Having excellent grades and coming across well in an interview are likely to be the most crucial factors in clinching a law firm job, even in the case of boutiques. Stephen Shamie, managing partner at labour and employment firm Hicks Morley Hamilton Stewart Storie LLP, confirms the best way to impress is at the interview stage, since it goes without saying students who make it through the door will have good exam results. “While it is great if they have an interest in labour or human resources law, it is not the determining factor as to whether they will be hired at our firm,” he says. Hicks Morley is, however, understandably keen on students who show a high level of interest in advocacy. “The fact that they have participated in a moot or other types of legal presentations will give them a leg up,” says Shamie, echoing Leo.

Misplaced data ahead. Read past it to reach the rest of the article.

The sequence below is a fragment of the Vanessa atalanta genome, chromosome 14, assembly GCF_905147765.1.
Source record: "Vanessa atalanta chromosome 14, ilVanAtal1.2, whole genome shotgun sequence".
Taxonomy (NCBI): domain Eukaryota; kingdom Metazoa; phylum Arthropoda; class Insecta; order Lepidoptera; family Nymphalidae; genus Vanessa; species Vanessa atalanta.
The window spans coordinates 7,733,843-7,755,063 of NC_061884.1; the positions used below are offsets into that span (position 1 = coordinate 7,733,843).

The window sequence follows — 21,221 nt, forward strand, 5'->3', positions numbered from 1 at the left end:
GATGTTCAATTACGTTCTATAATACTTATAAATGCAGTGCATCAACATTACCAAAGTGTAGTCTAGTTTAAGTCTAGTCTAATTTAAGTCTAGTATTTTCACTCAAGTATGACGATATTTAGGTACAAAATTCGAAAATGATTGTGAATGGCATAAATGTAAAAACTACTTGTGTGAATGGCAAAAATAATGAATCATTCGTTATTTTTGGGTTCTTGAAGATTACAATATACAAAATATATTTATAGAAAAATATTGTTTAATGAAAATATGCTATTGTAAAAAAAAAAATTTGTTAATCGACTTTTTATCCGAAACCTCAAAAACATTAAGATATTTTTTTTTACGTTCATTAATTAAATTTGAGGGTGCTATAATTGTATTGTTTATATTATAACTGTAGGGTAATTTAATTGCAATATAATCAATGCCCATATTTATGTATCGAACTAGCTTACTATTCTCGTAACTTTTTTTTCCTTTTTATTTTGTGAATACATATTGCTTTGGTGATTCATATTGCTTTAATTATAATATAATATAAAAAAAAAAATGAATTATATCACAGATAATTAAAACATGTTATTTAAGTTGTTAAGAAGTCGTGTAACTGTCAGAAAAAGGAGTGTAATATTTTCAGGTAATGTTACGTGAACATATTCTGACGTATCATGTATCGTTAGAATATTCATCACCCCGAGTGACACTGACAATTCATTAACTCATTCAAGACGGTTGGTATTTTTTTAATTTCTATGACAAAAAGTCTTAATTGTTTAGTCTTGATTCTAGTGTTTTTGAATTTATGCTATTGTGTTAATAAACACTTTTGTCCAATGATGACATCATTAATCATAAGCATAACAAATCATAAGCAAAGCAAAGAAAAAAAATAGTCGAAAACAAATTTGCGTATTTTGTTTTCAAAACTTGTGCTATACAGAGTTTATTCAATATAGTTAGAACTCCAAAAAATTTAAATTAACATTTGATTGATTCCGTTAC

Getting a great job immediately after law school is top of many students’ priorities, but isn’t the only consideration in deciding whether to pursue a broad scope of study or delve into certain subject areas in more detail. Does following a generic program equip you to be a more highly skilled lawyer in the longer term?

Pronk believes there are strong advantages to gaining a more general understanding of the law in the first year: People come to law school with a very diverse range of undergraduate degrees, from music to engineering and chemistry, and it’s useful to learn “to think differently” before getting bogged down in the legal nitty-gritty, he says.

Urquhart instinctively feels law school should “just be a base,” and Stevens backs this approach, saying: “The best lawyers tend to be the ones who have the broadest base.” One advantage is due to the many overlaps between different areas of the law. Smaller firms in particular will often need lawyers to apply knowledge of several different practice areas.